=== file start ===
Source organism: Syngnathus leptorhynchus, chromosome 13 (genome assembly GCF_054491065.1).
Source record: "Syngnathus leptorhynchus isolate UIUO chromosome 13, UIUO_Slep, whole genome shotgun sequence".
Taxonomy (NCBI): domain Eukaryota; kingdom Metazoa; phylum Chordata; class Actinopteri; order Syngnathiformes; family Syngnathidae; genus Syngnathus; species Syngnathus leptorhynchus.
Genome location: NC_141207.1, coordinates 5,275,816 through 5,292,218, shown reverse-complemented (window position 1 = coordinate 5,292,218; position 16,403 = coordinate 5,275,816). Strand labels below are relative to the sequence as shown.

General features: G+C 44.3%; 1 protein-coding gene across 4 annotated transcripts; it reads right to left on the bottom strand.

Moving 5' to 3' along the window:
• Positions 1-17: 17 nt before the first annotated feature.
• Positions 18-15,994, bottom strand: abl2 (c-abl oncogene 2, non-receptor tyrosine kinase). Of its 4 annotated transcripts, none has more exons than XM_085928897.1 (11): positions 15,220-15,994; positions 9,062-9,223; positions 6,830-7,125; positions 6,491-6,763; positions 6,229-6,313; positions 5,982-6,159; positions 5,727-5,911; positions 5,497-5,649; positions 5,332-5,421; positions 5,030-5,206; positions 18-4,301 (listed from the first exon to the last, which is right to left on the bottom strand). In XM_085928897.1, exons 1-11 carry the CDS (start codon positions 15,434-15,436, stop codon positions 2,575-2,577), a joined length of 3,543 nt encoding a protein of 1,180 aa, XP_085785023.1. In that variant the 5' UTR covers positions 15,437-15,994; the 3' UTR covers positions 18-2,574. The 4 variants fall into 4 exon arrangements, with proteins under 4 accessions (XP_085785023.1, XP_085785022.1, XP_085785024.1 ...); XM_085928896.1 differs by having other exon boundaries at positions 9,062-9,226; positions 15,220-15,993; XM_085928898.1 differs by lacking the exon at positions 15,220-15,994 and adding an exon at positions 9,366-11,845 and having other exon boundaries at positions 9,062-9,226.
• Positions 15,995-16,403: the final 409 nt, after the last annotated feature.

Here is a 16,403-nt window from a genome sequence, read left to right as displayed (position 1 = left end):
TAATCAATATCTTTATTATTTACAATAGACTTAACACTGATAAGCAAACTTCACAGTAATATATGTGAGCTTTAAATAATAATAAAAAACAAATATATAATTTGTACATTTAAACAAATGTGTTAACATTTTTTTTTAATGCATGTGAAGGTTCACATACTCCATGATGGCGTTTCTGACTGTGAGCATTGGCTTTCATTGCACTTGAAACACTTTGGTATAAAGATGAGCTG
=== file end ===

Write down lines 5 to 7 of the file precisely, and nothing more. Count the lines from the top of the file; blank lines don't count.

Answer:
General features: G+C 44.3%; 1 protein-coding gene across 4 annotated transcripts; it reads right to left on the bottom strand.

Moving 5' to 3' along the window:
• Positions 1-17: 17 nt before the first annotated feature.